Is it useful to draw any distinction between CNS and extra-CNS metastasis?

In terms of OSM+, the present cohort compared favorable with a cohort of 84 GBM/ GS patients with exclusive CNS dissemination. Characteristics and treatments of these patients were reported in detail in a previous article of our working group [9]. As our data do not suggest that the occurrence of (additional) extra-CNS metastasis remarkably worsens prognosis in comparison with exclusive intra-CNS disease, aggressive treatment instead of best supportive care may still be justified in selected patients.

Which is the best treatment approach in the setting of extra-CNS metastasis?

The question of whether GBM/ GS patients with extra-CNS metastasis are best cared for with aggressive treatment or best supportive care is important and one needs to balance between treatment efficacy in terms of survival, quality of life and toxicity. Lun et al. observed, that patients treated with surgery + radiation + chemotherapy + cerebrospinal fluid shunting had the longest average survival interval from metastasis to death when compared to patients undergoing less intense treatments [6]. Moreover extra-CNS metastasis often affects younger patients in good general condition. Hence, from an ethical point of view, an aggressive treatment approach may be justified whenever feasible. However, one has to keep in mind that currently a survival benefit cannot be proven statistically on the basis of the data available (for details, see particular statistical limitations).

Limitations inherent to IPD meta-analyses

There are several limitations inherent to IPD meta-analyses. First, there certainly is a selection bias, because the cases reported in the literature might have been published due to their rare or uncommon presentation and outcomes. Second, not all data regarding the patient tumor and treatment characteristics was available for each individual patient. Occasionally the time course of the disease could not be reconstructed. This is reflected by different patient numbers in patient characteristics and survival analyses.

Particular statistical limitations

In this study, the potential benefit of radio- or chemotherapy and other treatment-related factors for survival was not investigated. The reason for this is that the patients in our cohort received individualized treatments implying that these factors were unknown at the beginning of survival time, i.e. at diagnosis of metastasis. To investigate a variable that is still elusive at the beginning of survival time or that changes over time, time-dependent Cox regression must be used. For example, if we wish to know whether cancer patients’ cumulative dose of chemotherapy affects the length of time until the tumor progresses, we cannot stipulate the cumulative dose as a known quantity at the outset. Patients who survive longer will generally receive a higher total dose. However, this high cumulative dose is not the cause of longer disease control. To allow for this, the cumulative dose must be included in Cox regression as a time-dependent variable. Time-dependent Cox regression is a procedure that requires particularly detailed information about the starting date of therapy, which is generally not provided by case series/ reports extracted from literature [21].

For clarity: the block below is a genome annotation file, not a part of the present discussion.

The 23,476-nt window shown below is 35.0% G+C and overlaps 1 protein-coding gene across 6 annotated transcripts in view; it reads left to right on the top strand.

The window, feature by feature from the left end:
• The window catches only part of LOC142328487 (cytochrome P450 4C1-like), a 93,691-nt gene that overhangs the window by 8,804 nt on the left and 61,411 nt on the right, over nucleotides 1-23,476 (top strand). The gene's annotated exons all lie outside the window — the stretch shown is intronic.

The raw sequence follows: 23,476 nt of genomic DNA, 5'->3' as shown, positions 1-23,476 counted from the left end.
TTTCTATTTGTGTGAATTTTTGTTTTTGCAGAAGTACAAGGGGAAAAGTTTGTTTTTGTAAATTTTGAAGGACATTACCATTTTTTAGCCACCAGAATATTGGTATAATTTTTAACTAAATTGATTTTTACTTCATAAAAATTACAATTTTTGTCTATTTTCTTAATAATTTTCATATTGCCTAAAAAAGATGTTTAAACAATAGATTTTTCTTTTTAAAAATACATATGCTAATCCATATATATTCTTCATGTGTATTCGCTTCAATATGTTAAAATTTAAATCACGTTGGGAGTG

Moreover, we restrained from using a multivariate Cox proportional regression model to reassess the total of potential risk factors for OSM+. First, the number of suitable patients (death and complete information on all risk factors) was too small (n = 30) to include all of them simultaneously in the model and second the assumption of proportional hazards, a necessary prerequisite for Cox regression could not be upheld for all factors after visual comparison of the respective Kaplan-Meier plots [21].

Conclusions

The increasing number of reported GBM/ GS cases with extra-CNS metastasis over time underscores the need to draw a comprehensive picture. These tumors are associated with a dismal prognosis whereby crucial treatment progress is not evident. A central registry should be considered to consecutively gain more information about the ideal treatment approach.

Supporting Information

S1 Checklist. This analysis was performed according to the PRISMA (Preferred Reporting Items for Systematic reviews and Meta-Analysis) guidelines.

https://doi.org/10.1371/journal.pone.0121592.s001

(DOC)

S1 Dataset. Available data on clinical characteristics, treatment and outcome for each individual patient.

No.: number, OS ID: overall survival from initial diagnosis, OS M+: overall survival from diagnosis of metastasis.

https://doi.org/10.1371/journal.pone.0121592.s002

(XLSX)

S1 References. List of references of the applied Data including DOI or PMID for each article if available.

https://doi.org/10.1371/journal.pone.0121592.s003

(DOCX)

Acknowledgments

We are indebted to the authors of articles, who provided the data to this study that otherwise would not have been possible. We would like to thank Mrs. Christiane Hofmann for assisting the literature search.

Author Contributions

Conceived and designed the experiments: SP KM. Performed the experiments: SP KM. Analyzed the data: SP AOvB KM. Contributed reagents/materials/analysis tools: SP AOvB BGB RDK KM. Wrote the paper: SP AOvB KM. Proofreading and linguistic revision: MJK.